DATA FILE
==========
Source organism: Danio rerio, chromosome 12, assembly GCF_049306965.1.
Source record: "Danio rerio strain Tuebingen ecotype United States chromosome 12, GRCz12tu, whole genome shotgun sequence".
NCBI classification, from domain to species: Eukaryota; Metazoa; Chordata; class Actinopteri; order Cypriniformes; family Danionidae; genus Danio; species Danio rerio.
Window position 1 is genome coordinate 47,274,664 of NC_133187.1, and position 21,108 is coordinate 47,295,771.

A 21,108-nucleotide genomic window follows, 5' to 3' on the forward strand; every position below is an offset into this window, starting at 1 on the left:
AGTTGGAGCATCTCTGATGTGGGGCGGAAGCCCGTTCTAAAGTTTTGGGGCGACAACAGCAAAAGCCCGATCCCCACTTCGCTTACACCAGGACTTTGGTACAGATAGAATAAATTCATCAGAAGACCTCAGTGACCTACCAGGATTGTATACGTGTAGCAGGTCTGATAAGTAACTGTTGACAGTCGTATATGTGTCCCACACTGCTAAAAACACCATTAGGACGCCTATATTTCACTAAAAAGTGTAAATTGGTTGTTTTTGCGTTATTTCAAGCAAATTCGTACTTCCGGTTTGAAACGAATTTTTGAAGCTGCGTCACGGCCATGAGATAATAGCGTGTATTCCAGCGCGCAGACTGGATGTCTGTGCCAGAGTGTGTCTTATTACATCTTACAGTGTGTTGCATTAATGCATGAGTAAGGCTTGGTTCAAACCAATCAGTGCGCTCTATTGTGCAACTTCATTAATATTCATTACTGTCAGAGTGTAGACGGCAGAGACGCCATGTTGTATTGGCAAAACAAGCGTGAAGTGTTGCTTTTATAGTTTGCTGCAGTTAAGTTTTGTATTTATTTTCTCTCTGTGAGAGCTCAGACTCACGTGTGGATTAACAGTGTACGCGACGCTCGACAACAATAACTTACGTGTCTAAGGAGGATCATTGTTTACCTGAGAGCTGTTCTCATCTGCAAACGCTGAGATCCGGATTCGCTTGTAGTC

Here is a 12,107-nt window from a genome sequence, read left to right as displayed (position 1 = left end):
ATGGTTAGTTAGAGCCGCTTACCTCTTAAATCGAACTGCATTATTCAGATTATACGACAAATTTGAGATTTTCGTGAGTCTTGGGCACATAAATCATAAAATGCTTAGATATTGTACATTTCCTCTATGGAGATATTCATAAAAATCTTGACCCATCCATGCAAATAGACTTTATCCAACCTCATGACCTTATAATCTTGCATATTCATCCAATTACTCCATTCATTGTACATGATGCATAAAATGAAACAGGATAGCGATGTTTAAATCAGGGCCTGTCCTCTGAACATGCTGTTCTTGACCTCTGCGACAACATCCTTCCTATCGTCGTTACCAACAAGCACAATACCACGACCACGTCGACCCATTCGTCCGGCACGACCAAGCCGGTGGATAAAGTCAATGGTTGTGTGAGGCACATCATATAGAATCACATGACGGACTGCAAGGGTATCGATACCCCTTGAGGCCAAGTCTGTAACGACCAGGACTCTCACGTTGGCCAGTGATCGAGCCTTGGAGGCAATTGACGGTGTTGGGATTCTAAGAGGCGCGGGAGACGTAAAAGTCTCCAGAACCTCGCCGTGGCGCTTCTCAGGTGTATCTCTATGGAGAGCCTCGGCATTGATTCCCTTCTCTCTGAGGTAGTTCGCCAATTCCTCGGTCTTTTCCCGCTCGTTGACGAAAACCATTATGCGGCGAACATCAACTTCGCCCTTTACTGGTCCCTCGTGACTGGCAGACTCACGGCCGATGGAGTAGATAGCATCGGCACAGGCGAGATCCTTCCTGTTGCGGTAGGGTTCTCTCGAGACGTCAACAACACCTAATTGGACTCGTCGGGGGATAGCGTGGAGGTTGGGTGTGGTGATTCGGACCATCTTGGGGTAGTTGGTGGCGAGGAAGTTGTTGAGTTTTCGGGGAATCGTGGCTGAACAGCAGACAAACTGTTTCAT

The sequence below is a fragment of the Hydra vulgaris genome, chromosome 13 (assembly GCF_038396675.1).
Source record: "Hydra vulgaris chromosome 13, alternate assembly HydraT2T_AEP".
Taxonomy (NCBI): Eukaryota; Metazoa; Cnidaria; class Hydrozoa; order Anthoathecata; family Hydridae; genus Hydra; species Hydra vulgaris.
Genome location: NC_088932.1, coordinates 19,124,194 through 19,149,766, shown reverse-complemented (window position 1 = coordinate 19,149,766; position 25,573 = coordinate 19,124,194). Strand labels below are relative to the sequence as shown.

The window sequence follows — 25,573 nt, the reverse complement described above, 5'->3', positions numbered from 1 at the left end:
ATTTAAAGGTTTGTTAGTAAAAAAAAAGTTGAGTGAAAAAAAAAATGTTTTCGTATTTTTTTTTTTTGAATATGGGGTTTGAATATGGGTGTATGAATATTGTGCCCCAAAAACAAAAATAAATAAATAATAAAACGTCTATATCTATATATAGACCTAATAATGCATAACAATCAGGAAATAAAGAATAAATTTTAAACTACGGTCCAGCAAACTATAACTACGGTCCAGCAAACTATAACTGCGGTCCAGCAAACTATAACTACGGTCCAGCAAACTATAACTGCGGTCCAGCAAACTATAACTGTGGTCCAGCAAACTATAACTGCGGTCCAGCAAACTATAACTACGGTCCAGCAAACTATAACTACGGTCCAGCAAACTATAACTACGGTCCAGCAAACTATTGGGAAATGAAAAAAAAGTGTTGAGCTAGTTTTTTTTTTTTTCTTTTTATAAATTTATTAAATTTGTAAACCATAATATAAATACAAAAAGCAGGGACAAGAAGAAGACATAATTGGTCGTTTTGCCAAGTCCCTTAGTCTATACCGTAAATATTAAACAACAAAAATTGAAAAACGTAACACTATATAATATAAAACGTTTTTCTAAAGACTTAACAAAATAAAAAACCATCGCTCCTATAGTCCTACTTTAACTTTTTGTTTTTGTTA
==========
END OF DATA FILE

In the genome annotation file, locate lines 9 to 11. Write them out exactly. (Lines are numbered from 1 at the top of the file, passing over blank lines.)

The sequence below is a fragment of the Hydra vulgaris genome, chromosome 13 (assembly GCF_038396675.1).
Source record: "Hydra vulgaris chromosome 13, alternate assembly HydraT2T_AEP".
Taxonomy (NCBI): Eukaryota; Metazoa; Cnidaria; class Hydrozoa; order Anthoathecata; family Hydridae; genus Hydra; species Hydra vulgaris.